Africa, the continent that is plagued with enduring arguably the worst of climate change’s wrath and yet contributes the least to the problem
On November 20th – Africa Industrialization Day – African leaders and international organizations will meet. Their goal: proving that Africa can combat past industrial mistakes and demonstrate to the world that green industrialization is possible.
Africa Industrialization Day
Intending to mobilize African leaders, the United Nations established Africa Industrialization Day in 1990. Their mission is help Africa overcome the challenges many of its countries face as they continue to develop. Recognized worldwide, Africa Industrialization Day gives leaders a chance to share input to create a more sustainable industrialization process.
Africa, being one of the last continents to be fully industrialized, will be in an interesting and promising position, should its countries be able to overcome the tough situations stacked against them.
Residing Challenges to Africa’s Economic Development
The United Nations Economic and Social Council Economic Commission for Africa submitted a paper that highlighted some of the toughest situations Africa, as a continent, still faces today.
- Many countries in Africa continue to struggle with inadequate infrastructure. Despite a plethora of natural resources, many people still have limited access to energy, water, transportation, communications, etc., all of which pose a big barrier to development.
- The development of human capacity and skills continues to be insufficient, stemming primarily from inadequate education and poor health conditions.
- There are undiscovered talent and ideas among African peoples, but limited access to finance keeps business from launching.
- Arguably the most prominent challenge that plagues Africa is its nature of political unrest, of corruption, and of conflict, which continues to lead to high uncertainty, investment risks, and currency volatility.
- On that note, if high uncertainty and risk do not deter foreign investors, not having standards that mirror international expectations may send big investors running.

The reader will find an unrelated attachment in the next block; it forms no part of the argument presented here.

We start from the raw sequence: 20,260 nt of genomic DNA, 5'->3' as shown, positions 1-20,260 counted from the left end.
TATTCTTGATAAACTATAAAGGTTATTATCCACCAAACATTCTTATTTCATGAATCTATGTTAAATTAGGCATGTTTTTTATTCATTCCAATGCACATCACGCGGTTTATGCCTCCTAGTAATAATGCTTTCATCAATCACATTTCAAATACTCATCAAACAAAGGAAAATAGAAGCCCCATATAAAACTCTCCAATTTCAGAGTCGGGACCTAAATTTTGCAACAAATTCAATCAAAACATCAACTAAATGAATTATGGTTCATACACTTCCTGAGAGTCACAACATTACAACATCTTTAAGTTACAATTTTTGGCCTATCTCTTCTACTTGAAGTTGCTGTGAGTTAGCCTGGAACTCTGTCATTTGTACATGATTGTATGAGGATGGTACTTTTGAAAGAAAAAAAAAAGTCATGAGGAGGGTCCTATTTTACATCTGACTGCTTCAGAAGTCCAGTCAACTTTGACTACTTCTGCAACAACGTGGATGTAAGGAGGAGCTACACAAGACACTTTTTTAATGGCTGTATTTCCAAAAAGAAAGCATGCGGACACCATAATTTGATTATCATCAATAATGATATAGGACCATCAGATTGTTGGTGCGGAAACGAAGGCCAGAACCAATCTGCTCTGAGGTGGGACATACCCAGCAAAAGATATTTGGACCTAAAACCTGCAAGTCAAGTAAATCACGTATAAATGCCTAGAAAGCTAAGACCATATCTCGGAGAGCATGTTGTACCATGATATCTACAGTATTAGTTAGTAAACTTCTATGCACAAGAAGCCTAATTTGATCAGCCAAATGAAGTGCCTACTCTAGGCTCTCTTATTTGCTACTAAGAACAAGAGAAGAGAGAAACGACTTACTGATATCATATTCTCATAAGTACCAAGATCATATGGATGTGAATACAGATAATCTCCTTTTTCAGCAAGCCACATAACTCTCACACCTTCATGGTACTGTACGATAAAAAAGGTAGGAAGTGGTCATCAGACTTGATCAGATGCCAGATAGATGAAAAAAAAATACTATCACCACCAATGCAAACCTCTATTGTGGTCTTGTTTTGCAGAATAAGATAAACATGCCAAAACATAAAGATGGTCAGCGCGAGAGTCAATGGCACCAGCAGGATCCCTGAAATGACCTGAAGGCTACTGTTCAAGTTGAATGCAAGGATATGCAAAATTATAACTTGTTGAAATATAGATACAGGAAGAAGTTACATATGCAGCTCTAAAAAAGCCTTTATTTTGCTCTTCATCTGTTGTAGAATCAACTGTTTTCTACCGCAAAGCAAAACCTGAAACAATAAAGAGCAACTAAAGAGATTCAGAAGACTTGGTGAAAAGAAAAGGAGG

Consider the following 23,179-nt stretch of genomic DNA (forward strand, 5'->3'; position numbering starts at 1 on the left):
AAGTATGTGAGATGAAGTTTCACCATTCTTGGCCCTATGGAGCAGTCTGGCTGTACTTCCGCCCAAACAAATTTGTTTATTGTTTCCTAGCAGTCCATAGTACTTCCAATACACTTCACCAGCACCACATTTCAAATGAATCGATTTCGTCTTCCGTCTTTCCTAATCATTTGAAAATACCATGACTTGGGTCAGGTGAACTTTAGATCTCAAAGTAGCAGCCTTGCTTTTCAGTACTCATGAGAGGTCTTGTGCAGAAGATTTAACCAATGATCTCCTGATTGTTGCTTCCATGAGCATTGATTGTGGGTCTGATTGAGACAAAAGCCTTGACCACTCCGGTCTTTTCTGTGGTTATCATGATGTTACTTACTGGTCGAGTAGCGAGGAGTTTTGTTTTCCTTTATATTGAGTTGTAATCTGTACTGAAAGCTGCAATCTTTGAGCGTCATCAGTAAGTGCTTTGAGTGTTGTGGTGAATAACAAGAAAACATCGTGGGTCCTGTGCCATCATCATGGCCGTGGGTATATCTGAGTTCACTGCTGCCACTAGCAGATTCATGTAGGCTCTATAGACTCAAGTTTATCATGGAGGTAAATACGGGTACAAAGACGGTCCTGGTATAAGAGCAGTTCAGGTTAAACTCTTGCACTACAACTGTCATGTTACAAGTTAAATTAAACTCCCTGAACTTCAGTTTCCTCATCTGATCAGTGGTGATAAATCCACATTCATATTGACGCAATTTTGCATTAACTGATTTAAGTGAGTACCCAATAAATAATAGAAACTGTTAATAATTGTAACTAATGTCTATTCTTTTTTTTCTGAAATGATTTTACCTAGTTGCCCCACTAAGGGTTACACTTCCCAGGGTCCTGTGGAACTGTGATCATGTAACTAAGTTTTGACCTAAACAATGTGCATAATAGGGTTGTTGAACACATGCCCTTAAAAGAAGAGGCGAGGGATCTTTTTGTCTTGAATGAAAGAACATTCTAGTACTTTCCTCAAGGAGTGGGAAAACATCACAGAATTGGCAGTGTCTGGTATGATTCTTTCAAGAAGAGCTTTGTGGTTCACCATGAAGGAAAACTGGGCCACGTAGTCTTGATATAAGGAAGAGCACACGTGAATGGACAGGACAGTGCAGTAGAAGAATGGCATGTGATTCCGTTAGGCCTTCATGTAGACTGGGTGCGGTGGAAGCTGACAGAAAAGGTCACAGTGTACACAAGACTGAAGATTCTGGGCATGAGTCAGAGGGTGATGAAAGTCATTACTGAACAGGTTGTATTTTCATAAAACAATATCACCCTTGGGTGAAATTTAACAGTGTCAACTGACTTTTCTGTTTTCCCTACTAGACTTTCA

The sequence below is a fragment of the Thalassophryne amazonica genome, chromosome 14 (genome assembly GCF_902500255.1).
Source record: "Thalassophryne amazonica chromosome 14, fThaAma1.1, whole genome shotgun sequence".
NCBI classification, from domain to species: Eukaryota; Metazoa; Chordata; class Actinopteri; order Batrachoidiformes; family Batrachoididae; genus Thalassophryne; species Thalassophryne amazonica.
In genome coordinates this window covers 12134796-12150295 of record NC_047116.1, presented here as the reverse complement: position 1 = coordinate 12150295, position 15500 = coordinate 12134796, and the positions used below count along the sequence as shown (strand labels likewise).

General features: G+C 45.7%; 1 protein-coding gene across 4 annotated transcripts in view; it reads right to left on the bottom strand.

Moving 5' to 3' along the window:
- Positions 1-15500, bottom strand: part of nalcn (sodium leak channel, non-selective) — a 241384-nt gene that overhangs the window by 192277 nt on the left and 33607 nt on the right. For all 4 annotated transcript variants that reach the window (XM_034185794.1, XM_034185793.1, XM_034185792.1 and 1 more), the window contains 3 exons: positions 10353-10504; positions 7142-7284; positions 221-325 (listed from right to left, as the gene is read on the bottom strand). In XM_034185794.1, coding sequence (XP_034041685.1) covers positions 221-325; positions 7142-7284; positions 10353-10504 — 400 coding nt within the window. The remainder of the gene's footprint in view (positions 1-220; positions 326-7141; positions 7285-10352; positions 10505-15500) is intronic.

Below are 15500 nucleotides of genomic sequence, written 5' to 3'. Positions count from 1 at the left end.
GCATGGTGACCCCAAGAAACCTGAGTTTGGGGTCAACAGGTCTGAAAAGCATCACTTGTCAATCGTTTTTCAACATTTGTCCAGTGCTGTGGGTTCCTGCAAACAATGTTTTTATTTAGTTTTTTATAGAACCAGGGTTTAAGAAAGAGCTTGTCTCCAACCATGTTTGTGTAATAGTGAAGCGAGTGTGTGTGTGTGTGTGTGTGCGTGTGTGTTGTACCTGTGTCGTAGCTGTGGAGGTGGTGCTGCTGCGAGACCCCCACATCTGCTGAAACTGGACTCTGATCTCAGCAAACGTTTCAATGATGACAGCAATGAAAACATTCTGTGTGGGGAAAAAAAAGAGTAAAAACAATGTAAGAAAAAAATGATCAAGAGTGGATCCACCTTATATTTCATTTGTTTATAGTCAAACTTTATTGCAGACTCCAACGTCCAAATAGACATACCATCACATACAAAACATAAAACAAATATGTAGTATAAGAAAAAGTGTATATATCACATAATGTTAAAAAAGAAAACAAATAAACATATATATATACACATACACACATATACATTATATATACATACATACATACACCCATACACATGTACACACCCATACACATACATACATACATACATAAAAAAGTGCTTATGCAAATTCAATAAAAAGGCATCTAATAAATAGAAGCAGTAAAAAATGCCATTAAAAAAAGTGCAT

- Lastly, Africa is experiencing a technology gap. Certain African countries have moved from limited technology (pre-industrial) straight to smart phones, skipping the technology that came between industrialization and the information age (e.g. the type-writer, the desktop, etc.). Though this is all well and good, the leap in technology leaves some room for error and gaps in terms of keeping up with the emerging technology.
Industrialization Effect on the Environment
All that being said, many countries in Africa have overcome the odds and created promising emerging economies. What is perhaps most promising about Africa is that they are in a position to create a different path toward industrialization – to secure sources of water, goods, and energy in the most sustainable ways.
The United Nations Economic Commission for Africa submitted an economic report entitled: “Greening Africa’s Industrialization“, in which it is argued that green industrialization makes the most sense for Africa. Auxillia Ponga of Lusaka Zambia, Permanent Secretary, Ministry of National Planning and Development said: “The heavy reliance on natural resources, low productivity, high energy and material intensities, contribute to the high production costs that undermine the global competitiveness of Africa’s industrial sector. Greening industrialization is therefore an opportunity for Africa to achieve the type of structural transformation that yields sustainable and inclusive growth, creating jobs while safeguarding the productivity of natural assets” (Auxillia Ponga, July 2016).
Fittingly, the theme for this year’s Africa Week was “Strengthening Partnerships for Inclusive Sustainable Development, Good Governance, Peace and Stability in Africa”.
Evidently, Africa faces many challenges, but also much room for growth. If Africa can mitigate some of its risks and carve a path toward greener development, the potential reward for investors may come to outweigh the risks and Africa will hopefully see a bright future.
We’ve covered the “Big Picture”, but what does Africa Industrialization Day mean for hopeful Africans?
Before we get too philosophical, here is my two cents. I asked 3 people I came across while living in South Africa for 8 months if they had heard of Africa Industrialization Day: one a student, one an emerging entrepreneur, and one a successful business owner. The response was unanimously, “Africa Industrialization Day – never heard of it”.
It is excellent that world leaders and African leaders come together on this day to help layout an innovative path for Africa. However, we must not forget that its people are what bring countries their success. I am hoping this Africa Industrialization Day will come to be recognized by the citizens who live on the continent – that the focus will include the big picture, but also focus on helping everyday citizens with great ideas get on track to create and grow sustainable businesses. Here is to hoping this year’s Africa Industrialization Day includes initiatives that are less top-down and perhaps more active/more of a Grameen Danone solution.
To wrap it up…
Africa’s industrial development has been stalled since the 1970s. It is initiatives such as this day that will help Africa overcome its deep-rooted challenges. Africa Industrialization Day is an opportunity for everyone – African leaders, citizens, international organizations – to put their heads together, to discuss ideas and plans, and to ensure Africa has the best shot at a promising sustainable future.